|Publication number||US4424804 A|
|Application number||US 06/164,602|
|Publication date||Jan 10, 1984|
|Filing date||Jun 30, 1980|
|Priority date||Jun 30, 1980|
|Publication number||06164602, 164602, US 4424804 A, US 4424804A, US-A-4424804, US4424804 A, US4424804A|
|Inventors||Kenneth S. Lee|
|Original Assignee||Lee Kenneth S|
|Export Citation||BiBTeX, EndNote, RefMan|
|Non-Patent Citations (2), Referenced by (18), Classifications (17)|
|External Links: USPTO, USPTO Assignment, Espacenet|
The field of the invention pertains to passive solar heating and cooling devices. In particular, the invention pertains to thermal storage devices that form the wall, roof or window of a structure for the absorbtion and radiation of heat to or from the structure.
Masses of stone, water and other materials have been used for many years as solar thermal storage mediums. In the northern hemisphere the materials are incorporated in a generally south facting wall or roof of a home or other structure. To increase the effectiveness of such mediums, glazing may be positioned outside of the thermal storage medium with an air gap of several inches therebetween. During the day the thermal medium warms and during the night the medium radiates the stored heat into the structure.
SUch a simple system unfortunately radiates heat back through the glass to the night sky. The heat radiated to the structure interior is also not controllable. To overcome these problems, movable insulated blankets have been employed to cover the thermal medium and prevent radiation to the night sky.
Vents below and above a thermal storage wall have been employed to provide natural air circulation from the structure interior, through the air gap and back into the structure. The latter has become commonly known as a Trombe wall after the originator of the technique.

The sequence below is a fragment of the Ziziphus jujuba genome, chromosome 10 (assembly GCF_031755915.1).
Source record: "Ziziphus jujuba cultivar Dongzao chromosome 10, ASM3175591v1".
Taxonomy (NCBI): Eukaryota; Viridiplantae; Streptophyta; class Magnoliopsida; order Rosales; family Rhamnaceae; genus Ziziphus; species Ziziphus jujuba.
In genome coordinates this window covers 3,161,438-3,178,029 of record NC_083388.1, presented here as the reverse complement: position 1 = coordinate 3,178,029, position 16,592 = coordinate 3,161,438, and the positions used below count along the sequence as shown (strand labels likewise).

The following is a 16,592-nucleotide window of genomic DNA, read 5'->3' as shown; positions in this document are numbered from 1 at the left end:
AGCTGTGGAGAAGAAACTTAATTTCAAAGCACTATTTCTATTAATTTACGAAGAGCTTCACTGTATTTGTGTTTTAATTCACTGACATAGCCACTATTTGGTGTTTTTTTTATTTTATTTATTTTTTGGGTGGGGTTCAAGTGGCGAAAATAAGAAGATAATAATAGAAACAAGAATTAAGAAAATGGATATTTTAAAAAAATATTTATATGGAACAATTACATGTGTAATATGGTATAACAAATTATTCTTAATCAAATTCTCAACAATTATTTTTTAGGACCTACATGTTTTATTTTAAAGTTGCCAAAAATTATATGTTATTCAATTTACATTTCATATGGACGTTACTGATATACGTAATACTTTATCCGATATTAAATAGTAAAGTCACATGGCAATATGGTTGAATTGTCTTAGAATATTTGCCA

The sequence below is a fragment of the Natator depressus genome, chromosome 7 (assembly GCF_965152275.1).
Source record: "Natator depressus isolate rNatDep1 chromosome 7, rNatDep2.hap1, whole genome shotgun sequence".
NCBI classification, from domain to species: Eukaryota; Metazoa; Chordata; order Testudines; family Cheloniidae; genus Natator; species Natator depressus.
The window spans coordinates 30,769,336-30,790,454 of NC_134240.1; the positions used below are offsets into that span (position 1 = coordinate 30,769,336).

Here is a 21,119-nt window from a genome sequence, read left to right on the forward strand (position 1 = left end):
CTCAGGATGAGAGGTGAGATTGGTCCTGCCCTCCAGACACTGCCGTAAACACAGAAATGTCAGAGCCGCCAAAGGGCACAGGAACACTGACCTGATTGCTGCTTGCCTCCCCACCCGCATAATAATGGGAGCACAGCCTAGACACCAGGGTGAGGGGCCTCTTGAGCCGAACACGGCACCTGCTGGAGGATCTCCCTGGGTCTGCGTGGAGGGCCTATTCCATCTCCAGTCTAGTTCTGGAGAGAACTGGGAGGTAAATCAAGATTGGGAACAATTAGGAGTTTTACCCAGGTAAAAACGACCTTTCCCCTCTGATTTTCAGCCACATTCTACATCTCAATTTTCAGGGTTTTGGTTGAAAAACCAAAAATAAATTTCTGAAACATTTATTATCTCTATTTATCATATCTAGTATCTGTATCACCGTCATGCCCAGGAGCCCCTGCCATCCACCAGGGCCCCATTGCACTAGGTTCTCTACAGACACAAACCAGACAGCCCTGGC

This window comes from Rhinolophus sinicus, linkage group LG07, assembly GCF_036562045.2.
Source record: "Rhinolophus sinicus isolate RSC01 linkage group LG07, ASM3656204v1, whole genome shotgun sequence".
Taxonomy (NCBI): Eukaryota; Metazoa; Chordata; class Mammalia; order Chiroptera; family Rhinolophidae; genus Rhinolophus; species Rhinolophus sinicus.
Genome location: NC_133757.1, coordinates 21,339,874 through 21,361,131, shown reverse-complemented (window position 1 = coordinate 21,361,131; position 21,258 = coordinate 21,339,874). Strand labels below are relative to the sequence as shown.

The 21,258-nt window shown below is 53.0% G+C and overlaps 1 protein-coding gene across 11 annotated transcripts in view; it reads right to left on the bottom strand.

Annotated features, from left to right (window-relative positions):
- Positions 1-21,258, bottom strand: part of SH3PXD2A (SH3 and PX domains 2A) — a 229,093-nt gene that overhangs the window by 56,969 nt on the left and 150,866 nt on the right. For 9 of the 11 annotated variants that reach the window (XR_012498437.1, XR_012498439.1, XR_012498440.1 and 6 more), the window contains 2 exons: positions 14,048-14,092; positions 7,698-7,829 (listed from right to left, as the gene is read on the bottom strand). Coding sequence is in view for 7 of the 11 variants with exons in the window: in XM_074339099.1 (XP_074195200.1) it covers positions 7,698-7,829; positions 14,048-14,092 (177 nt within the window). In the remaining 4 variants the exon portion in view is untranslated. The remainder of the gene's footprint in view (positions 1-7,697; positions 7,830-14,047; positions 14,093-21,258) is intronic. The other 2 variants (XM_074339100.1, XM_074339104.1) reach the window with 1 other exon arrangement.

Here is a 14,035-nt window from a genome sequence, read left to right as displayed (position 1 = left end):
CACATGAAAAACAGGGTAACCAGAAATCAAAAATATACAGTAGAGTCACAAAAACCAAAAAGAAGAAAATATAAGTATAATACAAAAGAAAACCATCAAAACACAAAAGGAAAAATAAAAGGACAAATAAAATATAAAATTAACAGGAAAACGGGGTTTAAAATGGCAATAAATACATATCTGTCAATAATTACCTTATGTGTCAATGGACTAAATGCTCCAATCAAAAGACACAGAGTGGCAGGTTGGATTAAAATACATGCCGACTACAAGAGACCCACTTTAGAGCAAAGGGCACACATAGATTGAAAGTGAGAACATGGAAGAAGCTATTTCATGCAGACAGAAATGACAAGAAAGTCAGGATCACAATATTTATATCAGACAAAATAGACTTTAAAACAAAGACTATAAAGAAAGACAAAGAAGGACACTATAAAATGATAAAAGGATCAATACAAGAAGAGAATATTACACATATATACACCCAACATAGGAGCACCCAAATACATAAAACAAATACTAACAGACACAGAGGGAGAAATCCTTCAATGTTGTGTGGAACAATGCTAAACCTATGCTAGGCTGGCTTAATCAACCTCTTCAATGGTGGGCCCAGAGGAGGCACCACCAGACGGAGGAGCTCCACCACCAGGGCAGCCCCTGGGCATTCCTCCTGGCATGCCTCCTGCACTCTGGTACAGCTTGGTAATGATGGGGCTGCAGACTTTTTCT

More recently a research project has tested rotatable thermal storage panels containing a phase changeable medium with insulation directly fastened on one side and a reflective surface on the opposite side. The panels are located behind double glazing. Such movable panels permit the amount of heat stored and the amount of heat radiated to the structure to be controlled by the positioning of the panel both during the daytime and the nighttime. The tests were published in the Proceedings of the 2nd National Passive Solar Conference Vol. II (Mar. 16-18, 1978) Illinois Institute of Technology.
A form of window shutters that are rotatable with light and heat reflecting surfaces on one side and light and heat absorbing surfaces on the other side are disclosed in U.S. Pat. No. 3,012,294. The shutters are inside transparent tubes to permit the passage of light to the interior in an intermediate position of the shutters.
The challenge is to develop more effective means to both maximize the insolation of passive thermal storage walls and effectively control the heat radiated and convected to the structure interior in winter. More effective means are also needed to passively cool the structure interior by natural convection and radiation in the summer.
Disclosed are means for economically and effectively controlling the insolation and heat radiation of columnar solar thermal storage units for passive solar heating and cooling. It will be understood that heat radiation from thermal storage units for passive solar heating includes both direct radiation of heat energy to the structure interior and heat transferred by the convection of air adjacent the thermal storage units to the structure interior. For passive cooling the heat radiation is to the cool night sky and the heat absorbtion is from the structure interior mostly by convection during the day.